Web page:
Luckily for both AMC and fans of Halt and Catch Fire, the series’ ability to show some serious respect for its intended audience is not its only charm. Its incredible cast does just as much to elevate the show. We’ll start at the top, with the up and coming Lee Pace, who exudes so much charm as Joe MacMillan that I contemplated starting my own computer business three weeks into watching the show. He is the kind of actor I’m starting to believe can do just about anything, and with roles as Ronan in Guardians of the Galaxy and Thranduil in the Hobbit films, it seems I may be correct. His complete counter-part is Gordon Clark, played by Scoot McNairy. McNairy doesn’t carry the same weight on-screen as Pace, somewhat by design, but he adds an essential element that elevates both characters. Just as stunning as our two leads though, are supporting cast Mackenzie Davis, playing the genius and eccentric programmer Cameron, and Kerry Bishé, playing Gordon’s brilliant wife Donna. Davis manages to make if difficult to take your eyes off her in a scene, while being brash enough to make you want to cringe and turn away, all simultaneously; Bishé, with her soft-spoken confidence, runs with Pace in terms of pure presence on-screen, albeit in very different ways.
Halt and Catch Fire also manages to weave together a thrilling tale about a fictional PC company in the 1980’s who is trying to compete against the juggernaut that was IBM. If I hadn’t done my research on the show to discover it was fiction, I’m not sure I would have known. It gets the feel of the 80’s, in terms of set design and wardrobe, and it sprinkles in historical moments in technology and uses very common tech terms for the era. On the fictional side though, the show creates a great dynamic between the two protagonists, even if it is incredibly derivative of the Jobs/Wozniak dynamic, and especially as the season wraps up, manages to create some of the best dramatic tension I’ve watched in a long time. The episode “Up Helly Aa” may very well be one of my top ten episodes of television, ever.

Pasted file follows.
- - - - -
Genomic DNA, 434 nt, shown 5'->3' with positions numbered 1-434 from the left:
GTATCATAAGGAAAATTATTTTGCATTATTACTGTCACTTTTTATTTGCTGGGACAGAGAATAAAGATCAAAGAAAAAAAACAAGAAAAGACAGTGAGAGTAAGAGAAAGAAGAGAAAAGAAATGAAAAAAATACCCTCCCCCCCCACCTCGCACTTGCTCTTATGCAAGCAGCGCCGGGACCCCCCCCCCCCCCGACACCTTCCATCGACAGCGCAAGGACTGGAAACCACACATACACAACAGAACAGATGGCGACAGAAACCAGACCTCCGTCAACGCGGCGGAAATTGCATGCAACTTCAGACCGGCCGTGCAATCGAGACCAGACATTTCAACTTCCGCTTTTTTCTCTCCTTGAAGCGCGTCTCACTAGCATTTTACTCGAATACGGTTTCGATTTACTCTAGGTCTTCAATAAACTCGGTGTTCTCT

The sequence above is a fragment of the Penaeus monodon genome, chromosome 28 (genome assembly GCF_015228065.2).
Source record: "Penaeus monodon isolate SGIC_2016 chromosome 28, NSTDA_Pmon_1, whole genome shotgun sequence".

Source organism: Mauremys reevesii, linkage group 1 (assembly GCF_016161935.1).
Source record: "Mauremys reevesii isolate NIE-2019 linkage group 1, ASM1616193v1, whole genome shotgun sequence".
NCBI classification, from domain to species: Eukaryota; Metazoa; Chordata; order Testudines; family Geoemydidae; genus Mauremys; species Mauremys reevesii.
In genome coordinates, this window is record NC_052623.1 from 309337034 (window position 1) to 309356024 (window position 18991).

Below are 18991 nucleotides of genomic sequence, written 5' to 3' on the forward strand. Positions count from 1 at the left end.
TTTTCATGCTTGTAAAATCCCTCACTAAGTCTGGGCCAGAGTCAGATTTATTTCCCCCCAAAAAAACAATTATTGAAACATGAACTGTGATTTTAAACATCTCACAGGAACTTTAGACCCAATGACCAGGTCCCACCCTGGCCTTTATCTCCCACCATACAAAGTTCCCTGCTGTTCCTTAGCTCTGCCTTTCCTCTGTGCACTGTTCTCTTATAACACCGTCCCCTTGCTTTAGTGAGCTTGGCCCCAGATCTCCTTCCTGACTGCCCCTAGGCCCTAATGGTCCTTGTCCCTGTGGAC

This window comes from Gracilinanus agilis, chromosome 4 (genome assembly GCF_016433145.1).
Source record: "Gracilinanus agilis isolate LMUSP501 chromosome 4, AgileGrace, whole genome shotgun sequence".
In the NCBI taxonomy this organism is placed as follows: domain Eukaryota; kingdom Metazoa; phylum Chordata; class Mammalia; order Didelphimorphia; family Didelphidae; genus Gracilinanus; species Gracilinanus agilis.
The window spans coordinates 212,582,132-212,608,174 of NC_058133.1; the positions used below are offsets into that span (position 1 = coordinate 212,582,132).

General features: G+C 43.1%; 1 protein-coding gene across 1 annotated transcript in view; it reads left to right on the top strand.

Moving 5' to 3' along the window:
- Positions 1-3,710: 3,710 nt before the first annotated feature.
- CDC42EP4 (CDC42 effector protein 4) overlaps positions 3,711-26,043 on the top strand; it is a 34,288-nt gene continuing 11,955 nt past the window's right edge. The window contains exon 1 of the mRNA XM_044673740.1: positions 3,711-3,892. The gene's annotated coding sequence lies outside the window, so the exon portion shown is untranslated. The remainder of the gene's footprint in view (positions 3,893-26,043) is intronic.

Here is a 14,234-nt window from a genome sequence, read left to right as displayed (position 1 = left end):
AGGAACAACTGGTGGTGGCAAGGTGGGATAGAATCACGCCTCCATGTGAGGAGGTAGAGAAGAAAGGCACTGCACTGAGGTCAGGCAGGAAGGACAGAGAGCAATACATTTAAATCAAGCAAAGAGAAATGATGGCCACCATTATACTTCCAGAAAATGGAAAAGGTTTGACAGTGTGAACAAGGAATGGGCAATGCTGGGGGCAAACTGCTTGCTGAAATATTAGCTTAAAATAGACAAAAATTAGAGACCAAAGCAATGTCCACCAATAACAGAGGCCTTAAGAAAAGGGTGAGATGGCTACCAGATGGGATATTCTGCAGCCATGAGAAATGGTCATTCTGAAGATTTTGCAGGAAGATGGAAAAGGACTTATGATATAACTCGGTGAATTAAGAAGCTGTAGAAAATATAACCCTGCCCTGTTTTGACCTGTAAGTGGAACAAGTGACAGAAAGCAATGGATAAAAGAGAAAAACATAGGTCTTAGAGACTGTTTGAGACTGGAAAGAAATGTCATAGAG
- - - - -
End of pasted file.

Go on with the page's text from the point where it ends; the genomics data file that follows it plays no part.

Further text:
Overall, AMC has what I believe is the best freshman show to air in the 2013-14 season (you can see all the Free For All staff’s freshman favorites right here!), and one I’m hoping AMC is smart enough to renew. The final moments of season one leave the series in an interesting place, and now that the story of the Giant has come and (mostly) gone, I am excited to see what Joe, Gordon, Cameron, and Donna can create next.